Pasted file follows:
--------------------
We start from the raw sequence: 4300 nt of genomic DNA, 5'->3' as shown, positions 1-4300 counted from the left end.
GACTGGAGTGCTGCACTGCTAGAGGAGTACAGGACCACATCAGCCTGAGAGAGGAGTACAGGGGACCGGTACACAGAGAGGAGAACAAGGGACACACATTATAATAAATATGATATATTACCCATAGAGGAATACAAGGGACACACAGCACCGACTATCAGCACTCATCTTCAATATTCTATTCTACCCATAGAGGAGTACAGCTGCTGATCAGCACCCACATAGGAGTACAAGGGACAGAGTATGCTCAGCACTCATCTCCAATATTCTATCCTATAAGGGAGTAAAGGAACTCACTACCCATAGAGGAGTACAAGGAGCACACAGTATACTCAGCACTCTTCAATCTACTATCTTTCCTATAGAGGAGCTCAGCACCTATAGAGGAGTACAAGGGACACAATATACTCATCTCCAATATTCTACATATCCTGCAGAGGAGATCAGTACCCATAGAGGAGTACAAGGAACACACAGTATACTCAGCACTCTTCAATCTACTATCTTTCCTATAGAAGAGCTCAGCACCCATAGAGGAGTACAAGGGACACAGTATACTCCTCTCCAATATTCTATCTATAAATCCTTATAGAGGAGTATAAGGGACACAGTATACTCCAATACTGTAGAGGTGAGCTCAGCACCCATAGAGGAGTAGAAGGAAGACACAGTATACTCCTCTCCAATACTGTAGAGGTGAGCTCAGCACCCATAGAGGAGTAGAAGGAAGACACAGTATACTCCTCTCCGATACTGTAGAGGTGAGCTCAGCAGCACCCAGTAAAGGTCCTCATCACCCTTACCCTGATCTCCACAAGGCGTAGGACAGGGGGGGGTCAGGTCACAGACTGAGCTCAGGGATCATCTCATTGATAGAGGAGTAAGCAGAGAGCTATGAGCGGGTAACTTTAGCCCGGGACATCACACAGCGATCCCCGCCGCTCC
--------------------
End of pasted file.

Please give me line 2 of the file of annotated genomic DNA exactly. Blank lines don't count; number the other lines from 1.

GACTGGAGTGCTGCACTGCTAGAGGAGTACAGGACCACATCAGCCTGAGAGAGGAGTACAGGGGACCGGTACACAGAGAGGAGAACAAGGGACACACATTATAATAAATATGATATATTACCCATAGAGGAATACAAGGGACACACAGCACCGACTATCAGCACTCATCTTCAATATTCTATTCTACCCATAGAGGAGTACAGCTGCTGATCAGCACCCACATAGGAGTACAAGGGACAGAGTATGCTCAGCACTCATCTCCAATATTCTATCCTATAAGGGAGTAAAGGAACTCACTACCCATAGAGGAGTACAAGGAGCACACAGTATACTCAGCACTCTTCAATCTACTATCTTTCCTATAGAGGAGCTCAGCACCTATAGAGGAGTACAAGGGACACAATATACTCATCTCCAATATTCTACATATCCTGCAGAGGAGATCAGTACCCATAGAGGAGTACAAGGAACACACAGTATACTCAGCACTCTTCAATCTACTATCTTTCCTATAGAAGAGCTCAGCACCCATAGAGGAGTACAAGGGACACAGTATACTCCTCTCCAATATTCTATCTATAAATCCTTATAGAGGAGTATAAGGGACACAGTATACTCCAATACTGTAGAGGTGAGCTCAGCACCCATAGAGGAGTAGAAGGAAGACACAGTATACTCCTCTCCAATACTGTAGAGGTGAGCTCAGCACCCATAGAGGAGTAGAAGGAAGACACAGTATACTCCTCTCCGATACTGTAGAGGTGAGCTCAGCAGCACCCAGTAAAGGTCCTCATCACCCTTACCCTGATCTCCACAAGGCGTAGGACAGGGGGGGGTCAGGTCACAGACTGAGCTCAGGGATCATCTCATTGATAGAGGAGTAAGCAGAGAGCTATGAGCGGGTAACTTTAGCCCGGGACATCACACAGCGATCCCCGCCGCTCC